DOJ Criminal Division in 2016: Fraud Section Rising
The U.S. Department of Justice Criminal Division’s Fraud Section recently released its “2016 Year in Review.” The brief document provides a useful overview of what the Criminal Division’s largest litigating section has accomplished in the last year, and important hints at what the future holds for individuals and entities whose activities come within the Fraud Section’s broad reach.
Size and Overall Productivity of the Fraud Section Increased From 2015
The Fraud Section went on a major hiring binge over the last year. According to the “2016 Year in Review,” the Fraud Section currently employs more than 150 prosecutors, divided into three major units, with others fulfilling support and training roles. This was an increase of 25 prosecutors over the number discussed in the 2015 report, or a 20 percent growth in prosecutor headcount. The Fraud Section is the largest litigating section in the Criminal Division, on par with most of the larger U.S. attorney’s offices. Comparing the overall Fraud Section’s size with that of any U.S. attorney’s office is misleading, however, because all of the Fraud Section’s 150 prosecutors are devoted to white collar crime, whereas in any other office, only a small subset may be so devoted, even in the largest districts.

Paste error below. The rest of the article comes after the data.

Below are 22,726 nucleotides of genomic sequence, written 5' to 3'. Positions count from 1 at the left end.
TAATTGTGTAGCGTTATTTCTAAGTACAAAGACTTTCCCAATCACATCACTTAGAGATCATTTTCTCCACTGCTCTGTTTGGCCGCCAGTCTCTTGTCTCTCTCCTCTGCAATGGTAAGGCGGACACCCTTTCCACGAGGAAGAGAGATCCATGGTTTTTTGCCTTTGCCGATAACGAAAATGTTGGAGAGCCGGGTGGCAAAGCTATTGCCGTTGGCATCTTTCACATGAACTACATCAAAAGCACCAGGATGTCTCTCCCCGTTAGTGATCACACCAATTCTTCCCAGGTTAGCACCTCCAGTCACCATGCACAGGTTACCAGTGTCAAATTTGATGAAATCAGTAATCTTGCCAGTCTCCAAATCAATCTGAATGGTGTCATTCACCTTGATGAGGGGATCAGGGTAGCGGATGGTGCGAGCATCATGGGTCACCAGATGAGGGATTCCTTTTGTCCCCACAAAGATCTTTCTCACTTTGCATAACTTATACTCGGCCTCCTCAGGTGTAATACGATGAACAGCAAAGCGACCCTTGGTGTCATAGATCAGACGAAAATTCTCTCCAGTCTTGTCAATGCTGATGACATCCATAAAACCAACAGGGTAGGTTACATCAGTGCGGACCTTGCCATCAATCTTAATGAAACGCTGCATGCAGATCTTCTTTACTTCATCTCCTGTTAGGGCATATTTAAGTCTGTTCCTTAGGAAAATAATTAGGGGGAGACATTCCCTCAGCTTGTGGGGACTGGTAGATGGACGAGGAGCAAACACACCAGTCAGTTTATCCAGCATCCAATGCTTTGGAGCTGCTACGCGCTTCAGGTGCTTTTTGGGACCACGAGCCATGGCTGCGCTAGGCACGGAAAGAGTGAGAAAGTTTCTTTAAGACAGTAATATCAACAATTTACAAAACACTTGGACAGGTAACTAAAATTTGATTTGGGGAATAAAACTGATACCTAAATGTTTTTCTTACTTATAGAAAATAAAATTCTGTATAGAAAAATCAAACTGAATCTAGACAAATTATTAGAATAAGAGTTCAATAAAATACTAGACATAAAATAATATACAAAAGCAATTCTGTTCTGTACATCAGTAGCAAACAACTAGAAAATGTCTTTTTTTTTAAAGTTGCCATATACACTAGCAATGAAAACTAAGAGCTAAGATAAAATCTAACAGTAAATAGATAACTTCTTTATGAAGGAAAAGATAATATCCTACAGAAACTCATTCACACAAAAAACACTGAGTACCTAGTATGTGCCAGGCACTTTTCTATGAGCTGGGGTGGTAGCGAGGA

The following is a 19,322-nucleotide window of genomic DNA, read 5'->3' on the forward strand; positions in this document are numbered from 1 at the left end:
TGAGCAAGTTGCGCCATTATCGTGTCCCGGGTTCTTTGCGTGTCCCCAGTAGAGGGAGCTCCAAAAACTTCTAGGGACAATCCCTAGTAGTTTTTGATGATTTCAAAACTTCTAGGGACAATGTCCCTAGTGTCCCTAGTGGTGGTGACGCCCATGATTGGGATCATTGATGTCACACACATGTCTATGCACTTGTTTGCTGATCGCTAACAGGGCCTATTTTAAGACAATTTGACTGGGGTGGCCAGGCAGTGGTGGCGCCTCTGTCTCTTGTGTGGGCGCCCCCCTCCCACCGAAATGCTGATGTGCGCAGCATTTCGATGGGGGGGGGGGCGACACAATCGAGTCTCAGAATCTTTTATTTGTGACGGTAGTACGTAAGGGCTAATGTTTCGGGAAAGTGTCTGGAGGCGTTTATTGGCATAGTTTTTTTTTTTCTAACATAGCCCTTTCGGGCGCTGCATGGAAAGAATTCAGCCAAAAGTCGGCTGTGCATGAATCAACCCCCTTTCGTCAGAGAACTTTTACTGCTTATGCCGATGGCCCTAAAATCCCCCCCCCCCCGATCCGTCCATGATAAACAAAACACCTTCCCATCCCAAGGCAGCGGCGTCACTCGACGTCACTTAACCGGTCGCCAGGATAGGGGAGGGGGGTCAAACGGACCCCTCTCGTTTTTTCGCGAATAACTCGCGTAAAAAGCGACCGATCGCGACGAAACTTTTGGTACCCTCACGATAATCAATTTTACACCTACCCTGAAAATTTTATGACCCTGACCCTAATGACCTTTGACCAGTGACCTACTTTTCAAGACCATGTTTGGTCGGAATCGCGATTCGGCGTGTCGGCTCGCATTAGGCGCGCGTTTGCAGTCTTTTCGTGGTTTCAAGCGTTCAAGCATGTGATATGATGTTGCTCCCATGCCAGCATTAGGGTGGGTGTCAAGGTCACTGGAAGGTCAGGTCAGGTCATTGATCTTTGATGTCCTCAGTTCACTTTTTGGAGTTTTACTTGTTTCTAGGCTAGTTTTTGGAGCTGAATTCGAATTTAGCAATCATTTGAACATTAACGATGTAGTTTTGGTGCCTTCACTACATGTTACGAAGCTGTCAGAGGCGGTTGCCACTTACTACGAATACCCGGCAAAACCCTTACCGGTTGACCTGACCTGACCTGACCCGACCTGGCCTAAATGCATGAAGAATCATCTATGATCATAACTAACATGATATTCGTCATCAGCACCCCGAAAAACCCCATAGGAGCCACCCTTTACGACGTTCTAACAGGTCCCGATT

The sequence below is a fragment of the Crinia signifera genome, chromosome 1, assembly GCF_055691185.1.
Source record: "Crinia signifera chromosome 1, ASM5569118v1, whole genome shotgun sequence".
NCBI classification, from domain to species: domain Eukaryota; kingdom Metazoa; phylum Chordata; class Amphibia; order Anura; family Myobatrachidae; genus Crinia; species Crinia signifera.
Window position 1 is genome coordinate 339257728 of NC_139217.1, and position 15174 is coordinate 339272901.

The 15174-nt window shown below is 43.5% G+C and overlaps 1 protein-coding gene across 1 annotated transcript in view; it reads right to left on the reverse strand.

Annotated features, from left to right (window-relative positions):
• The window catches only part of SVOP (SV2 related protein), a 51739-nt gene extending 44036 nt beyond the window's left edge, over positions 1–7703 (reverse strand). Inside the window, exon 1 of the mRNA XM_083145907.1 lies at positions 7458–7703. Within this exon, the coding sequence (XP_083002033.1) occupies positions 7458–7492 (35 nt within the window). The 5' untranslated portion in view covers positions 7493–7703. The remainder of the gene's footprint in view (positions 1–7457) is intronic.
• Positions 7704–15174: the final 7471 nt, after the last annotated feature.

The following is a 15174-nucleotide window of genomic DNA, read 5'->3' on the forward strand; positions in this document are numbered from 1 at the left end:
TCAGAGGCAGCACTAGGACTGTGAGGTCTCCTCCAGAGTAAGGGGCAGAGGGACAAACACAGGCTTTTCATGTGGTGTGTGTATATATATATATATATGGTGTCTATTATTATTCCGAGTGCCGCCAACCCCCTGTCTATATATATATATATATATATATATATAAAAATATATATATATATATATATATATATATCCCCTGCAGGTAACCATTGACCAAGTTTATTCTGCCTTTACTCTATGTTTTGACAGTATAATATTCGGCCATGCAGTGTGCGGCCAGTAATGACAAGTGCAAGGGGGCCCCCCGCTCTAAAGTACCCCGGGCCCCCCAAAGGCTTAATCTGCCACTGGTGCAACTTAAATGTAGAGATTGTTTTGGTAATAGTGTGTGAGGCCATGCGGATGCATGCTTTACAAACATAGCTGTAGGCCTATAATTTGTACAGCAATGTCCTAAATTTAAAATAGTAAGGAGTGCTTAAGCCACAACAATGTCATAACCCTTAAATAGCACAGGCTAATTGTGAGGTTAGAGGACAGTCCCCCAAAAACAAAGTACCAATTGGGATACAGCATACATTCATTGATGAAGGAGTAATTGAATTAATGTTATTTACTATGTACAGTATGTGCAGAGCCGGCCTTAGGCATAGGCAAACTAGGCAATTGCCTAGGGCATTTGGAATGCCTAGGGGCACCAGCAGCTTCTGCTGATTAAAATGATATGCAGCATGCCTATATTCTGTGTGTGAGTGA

The Fraud Section’s ability to focus on large white collar cases and to be selective in the cases it prosecutes bore impressive results, as both the 2015 and 2016 numbers demonstrate. According to the “2016 Year in Review,” Fraud Section prosecutors last year charged 300 individuals, convicted 201, concluded 15 corporate resolutions, and recovered $1.51 billion in corporate U.S. criminal fines, penalties, and forfeiture, as part of resolutions that returned $7.8 billion globally. Those numbers were relatively stable as compared to the 2015 results — 225 individuals convicted, 11 corporate resolutions and pleas, and corporate fines and penalties of just under $4 billion — but notably the number of corporate resolutions increased by approximately 35 percent. As the 2016 report notes, the 2016 figures do not include several major resolutions that were inked at the end of the Obama Administration in January of 2017, including the multibillion-dollar Volkswagen resolution.